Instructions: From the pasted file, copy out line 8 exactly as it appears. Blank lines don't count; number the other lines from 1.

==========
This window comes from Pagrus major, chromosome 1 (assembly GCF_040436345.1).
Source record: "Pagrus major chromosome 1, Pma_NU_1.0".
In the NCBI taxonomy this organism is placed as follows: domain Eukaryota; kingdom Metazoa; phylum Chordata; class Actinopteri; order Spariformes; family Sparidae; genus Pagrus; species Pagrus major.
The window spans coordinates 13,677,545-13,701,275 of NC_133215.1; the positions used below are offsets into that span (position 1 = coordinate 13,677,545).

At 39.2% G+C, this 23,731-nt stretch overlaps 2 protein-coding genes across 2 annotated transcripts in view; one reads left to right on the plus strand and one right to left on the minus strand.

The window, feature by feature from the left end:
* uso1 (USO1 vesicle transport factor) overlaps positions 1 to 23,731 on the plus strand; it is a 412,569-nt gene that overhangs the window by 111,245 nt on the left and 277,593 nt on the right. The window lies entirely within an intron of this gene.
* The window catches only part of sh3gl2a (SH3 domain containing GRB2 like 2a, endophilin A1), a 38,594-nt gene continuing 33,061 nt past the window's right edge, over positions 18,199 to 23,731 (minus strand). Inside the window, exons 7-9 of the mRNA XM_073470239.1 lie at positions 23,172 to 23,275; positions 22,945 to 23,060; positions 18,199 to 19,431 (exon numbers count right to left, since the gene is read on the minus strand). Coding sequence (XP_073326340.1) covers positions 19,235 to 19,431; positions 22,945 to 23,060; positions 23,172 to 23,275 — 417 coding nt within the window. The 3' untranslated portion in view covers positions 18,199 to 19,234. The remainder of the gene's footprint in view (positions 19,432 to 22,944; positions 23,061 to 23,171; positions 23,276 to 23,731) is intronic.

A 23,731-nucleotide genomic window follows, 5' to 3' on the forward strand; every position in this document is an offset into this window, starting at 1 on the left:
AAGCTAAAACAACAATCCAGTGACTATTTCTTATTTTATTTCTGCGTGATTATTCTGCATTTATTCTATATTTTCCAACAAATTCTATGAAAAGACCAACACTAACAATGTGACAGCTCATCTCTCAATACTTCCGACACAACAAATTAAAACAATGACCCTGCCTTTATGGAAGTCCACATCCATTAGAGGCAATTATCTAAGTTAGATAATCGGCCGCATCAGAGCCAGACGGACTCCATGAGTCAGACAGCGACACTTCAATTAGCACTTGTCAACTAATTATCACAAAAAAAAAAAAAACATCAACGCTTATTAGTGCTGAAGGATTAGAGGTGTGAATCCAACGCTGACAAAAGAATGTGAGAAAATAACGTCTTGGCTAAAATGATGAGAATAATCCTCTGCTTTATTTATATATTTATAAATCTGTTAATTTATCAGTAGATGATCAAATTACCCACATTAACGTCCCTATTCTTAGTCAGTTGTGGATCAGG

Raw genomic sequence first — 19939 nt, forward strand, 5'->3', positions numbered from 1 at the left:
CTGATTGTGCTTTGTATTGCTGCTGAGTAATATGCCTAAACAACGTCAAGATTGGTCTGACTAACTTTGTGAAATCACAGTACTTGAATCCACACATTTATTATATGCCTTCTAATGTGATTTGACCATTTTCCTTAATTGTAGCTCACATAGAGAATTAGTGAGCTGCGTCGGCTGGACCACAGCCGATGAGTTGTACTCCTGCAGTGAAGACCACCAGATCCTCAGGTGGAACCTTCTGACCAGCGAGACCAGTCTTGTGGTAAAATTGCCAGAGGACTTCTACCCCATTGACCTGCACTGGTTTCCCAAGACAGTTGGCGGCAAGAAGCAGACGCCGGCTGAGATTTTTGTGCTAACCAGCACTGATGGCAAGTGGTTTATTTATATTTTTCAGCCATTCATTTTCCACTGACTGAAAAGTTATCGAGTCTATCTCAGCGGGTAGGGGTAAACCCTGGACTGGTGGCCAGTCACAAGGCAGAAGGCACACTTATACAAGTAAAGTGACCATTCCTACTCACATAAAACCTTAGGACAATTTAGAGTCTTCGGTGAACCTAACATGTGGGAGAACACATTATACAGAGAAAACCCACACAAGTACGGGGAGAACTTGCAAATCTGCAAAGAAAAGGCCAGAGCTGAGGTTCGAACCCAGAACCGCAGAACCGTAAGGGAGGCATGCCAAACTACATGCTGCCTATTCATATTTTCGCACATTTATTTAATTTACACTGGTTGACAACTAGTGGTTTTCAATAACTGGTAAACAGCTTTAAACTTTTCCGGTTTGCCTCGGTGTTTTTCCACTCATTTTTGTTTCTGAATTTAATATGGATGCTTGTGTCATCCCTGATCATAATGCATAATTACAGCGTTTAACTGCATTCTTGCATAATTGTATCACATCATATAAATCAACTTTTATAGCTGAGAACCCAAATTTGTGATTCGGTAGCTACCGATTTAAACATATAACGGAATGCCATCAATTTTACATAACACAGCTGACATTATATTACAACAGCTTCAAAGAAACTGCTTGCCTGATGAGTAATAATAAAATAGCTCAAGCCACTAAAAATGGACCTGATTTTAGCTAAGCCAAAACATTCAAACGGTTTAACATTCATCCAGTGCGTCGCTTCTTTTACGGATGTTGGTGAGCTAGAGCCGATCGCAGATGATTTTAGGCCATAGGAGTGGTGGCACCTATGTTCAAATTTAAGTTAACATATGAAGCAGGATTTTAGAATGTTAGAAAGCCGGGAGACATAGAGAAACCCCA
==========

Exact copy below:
* The window catches only part of sh3gl2a (SH3 domain containing GRB2 like 2a, endophilin A1), a 38,594-nt gene continuing 33,061 nt past the window's right edge, over positions 18,199 to 23,731 (minus strand). Inside the window, exons 7-9 of the mRNA XM_073470239.1 lie at positions 23,172 to 23,275; positions 22,945 to 23,060; positions 18,199 to 19,431 (exon numbers count right to left, since the gene is read on the minus strand). Coding sequence (XP_073326340.1) covers positions 19,235 to 19,431; positions 22,945 to 23,060; positions 23,172 to 23,275 — 417 coding nt within the window. The 3' untranslated portion in view covers positions 18,199 to 19,234. The remainder of the gene's footprint in view (positions 19,432 to 22,944; positions 23,061 to 23,171; positions 23,276 to 23,731) is intronic.